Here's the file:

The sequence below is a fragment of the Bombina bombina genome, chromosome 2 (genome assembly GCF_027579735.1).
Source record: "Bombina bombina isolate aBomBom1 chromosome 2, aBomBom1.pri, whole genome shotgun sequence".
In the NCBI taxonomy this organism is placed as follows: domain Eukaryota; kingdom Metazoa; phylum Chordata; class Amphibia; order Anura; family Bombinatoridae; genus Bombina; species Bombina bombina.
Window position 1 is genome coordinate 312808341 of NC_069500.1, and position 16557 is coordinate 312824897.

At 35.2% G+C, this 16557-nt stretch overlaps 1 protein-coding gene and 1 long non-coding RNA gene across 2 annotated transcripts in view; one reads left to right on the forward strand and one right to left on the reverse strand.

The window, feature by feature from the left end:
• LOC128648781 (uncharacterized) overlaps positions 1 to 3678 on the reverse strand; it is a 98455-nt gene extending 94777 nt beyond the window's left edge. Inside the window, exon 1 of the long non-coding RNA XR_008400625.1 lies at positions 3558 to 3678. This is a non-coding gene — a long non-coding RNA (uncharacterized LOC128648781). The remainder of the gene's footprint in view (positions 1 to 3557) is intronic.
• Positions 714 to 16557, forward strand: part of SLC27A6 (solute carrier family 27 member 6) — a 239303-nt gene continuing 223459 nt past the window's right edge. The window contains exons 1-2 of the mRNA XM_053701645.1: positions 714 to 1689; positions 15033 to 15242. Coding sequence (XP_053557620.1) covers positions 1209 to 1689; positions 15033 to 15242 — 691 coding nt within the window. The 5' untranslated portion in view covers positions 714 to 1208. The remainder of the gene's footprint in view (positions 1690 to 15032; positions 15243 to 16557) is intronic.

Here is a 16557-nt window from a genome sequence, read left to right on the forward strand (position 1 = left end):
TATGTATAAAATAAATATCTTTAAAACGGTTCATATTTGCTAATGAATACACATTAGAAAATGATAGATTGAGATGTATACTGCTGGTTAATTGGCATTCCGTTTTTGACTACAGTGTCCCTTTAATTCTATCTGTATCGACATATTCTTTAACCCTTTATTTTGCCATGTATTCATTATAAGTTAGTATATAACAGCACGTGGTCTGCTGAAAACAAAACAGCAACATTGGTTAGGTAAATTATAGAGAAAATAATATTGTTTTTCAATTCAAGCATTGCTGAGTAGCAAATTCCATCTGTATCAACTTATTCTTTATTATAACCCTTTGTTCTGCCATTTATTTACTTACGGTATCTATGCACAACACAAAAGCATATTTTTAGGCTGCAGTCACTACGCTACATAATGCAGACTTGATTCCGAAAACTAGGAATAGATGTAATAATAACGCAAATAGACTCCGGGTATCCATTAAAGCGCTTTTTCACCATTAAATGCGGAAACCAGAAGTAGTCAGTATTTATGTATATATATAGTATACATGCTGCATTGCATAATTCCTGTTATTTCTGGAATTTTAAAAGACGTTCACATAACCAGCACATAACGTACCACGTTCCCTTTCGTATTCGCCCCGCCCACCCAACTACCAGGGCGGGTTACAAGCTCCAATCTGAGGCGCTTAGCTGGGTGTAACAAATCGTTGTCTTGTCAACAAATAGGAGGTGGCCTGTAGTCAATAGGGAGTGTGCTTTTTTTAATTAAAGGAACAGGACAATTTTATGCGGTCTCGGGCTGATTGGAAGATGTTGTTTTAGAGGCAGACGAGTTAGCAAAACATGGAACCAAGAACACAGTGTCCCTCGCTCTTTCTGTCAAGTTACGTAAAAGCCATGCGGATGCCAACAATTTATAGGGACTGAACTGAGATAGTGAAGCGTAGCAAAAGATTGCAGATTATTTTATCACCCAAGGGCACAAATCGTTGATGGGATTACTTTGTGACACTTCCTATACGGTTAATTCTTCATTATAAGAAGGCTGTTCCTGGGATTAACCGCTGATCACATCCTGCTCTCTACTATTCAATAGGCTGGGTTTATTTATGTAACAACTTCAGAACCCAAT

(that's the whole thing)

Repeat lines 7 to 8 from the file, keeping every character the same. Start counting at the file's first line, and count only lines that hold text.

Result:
• LOC128648781 (uncharacterized) overlaps positions 1 to 3678 on the reverse strand; it is a 98455-nt gene extending 94777 nt beyond the window's left edge. Inside the window, exon 1 of the long non-coding RNA XR_008400625.1 lies at positions 3558 to 3678. This is a non-coding gene — a long non-coding RNA (uncharacterized LOC128648781). The remainder of the gene's footprint in view (positions 1 to 3557) is intronic.
• Positions 714 to 16557, forward strand: part of SLC27A6 (solute carrier family 27 member 6) — a 239303-nt gene continuing 223459 nt past the window's right edge. The window contains exons 1-2 of the mRNA XM_053701645.1: positions 714 to 1689; positions 15033 to 15242. Coding sequence (XP_053557620.1) covers positions 1209 to 1689; positions 15033 to 15242 — 691 coding nt within the window. The 5' untranslated portion in view covers positions 714 to 1208. The remainder of the gene's footprint in view (positions 1690 to 15032; positions 15243 to 16557) is intronic.